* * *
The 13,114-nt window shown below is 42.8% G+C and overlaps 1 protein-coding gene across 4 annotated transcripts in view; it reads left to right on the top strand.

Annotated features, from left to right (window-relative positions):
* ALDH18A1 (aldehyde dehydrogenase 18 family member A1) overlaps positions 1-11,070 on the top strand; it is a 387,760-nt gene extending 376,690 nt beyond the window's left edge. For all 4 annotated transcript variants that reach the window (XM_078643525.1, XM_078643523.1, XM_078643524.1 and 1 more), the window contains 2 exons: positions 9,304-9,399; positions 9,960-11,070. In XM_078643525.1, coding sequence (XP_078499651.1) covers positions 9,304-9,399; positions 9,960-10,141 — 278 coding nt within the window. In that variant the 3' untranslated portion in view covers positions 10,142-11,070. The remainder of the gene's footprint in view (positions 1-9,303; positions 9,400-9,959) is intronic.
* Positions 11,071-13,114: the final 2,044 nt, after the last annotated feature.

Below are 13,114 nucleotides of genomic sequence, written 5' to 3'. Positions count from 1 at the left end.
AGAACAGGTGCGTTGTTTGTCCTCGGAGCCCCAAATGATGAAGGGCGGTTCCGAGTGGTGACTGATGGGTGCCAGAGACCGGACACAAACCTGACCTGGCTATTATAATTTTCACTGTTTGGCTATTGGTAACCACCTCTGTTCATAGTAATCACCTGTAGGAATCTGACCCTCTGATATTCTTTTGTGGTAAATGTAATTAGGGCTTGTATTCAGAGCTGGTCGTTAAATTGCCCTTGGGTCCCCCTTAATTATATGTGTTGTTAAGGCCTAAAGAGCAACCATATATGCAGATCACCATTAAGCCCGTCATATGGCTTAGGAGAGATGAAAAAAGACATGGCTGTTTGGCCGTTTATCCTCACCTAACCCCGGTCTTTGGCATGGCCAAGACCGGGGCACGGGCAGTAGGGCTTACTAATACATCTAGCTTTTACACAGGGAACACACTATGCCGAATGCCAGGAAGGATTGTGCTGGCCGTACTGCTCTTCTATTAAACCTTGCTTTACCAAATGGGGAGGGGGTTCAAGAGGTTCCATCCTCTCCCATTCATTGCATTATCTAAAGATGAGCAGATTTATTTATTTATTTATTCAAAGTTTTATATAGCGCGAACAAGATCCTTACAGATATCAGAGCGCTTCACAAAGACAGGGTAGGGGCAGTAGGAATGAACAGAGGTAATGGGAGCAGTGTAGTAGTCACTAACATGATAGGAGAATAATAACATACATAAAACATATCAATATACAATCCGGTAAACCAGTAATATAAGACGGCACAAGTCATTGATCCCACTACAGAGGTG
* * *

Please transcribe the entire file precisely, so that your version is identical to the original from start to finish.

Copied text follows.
The 13,114-nt window shown below is 42.8% G+C and overlaps 1 protein-coding gene across 4 annotated transcripts in view; it reads left to right on the top strand.

Annotated features, from left to right (window-relative positions):
* ALDH18A1 (aldehyde dehydrogenase 18 family member A1) overlaps positions 1-11,070 on the top strand; it is a 387,760-nt gene extending 376,690 nt beyond the window's left edge. For all 4 annotated transcript variants that reach the window (XM_078643525.1, XM_078643523.1, XM_078643524.1 and 1 more), the window contains 2 exons: positions 9,304-9,399; positions 9,960-11,070. In XM_078643525.1, coding sequence (XP_078499651.1) covers positions 9,304-9,399; positions 9,960-10,141 — 278 coding nt within the window. In that variant the 3' untranslated portion in view covers positions 10,142-11,070. The remainder of the gene's footprint in view (positions 1-9,303; positions 9,400-9,959) is intronic.
* Positions 11,071-13,114: the final 2,044 nt, after the last annotated feature.

Below are 13,114 nucleotides of genomic sequence, written 5' to 3'. Positions count from 1 at the left end.
AGAACAGGTGCGTTGTTTGTCCTCGGAGCCCCAAATGATGAAGGGCGGTTCCGAGTGGTGACTGATGGGTGCCAGAGACCGGACACAAACCTGACCTGGCTATTATAATTTTCACTGTTTGGCTATTGGTAACCACCTCTGTTCATAGTAATCACCTGTAGGAATCTGACCCTCTGATATTCTTTTGTGGTAAATGTAATTAGGGCTTGTATTCAGAGCTGGTCGTTAAATTGCCCTTGGGTCCCCCTTAATTATATGTGTTGTTAAGGCCTAAAGAGCAACCATATATGCAGATCACCATTAAGCCCGTCATATGGCTTAGGAGAGATGAAAAAAGACATGGCTGTTTGGCCGTTTATCCTCACCTAACCCCGGTCTTTGGCATGGCCAAGACCGGGGCACGGGCAGTAGGGCTTACTAATACATCTAGCTTTTACACAGGGAACACACTATGCCGAATGCCAGGAAGGATTGTGCTGGCCGTACTGCTCTTCTATTAAACCTTGCTTTACCAAATGGGGAGGGGGTTCAAGAGGTTCCATCCTCTCCCATTCATTGCATTATCTAAAGATGAGCAGATTTATTTATTTATTTATTCAAAGTTTTATATAGCGCGAACAAGATCCTTACAGATATCAGAGCGCTTCACAAAGACAGGGTAGGGGCAGTAGGAATGAACAGAGGTAATGGGAGCAGTGTAGTAGTCACTAACATGATAGGAGAATAATAACATACATAAAACATATCAATATACAATCCGGTAAACCAGTAATATAAGACGGCACAAGTCATTGATCCCACTACAGAGGTG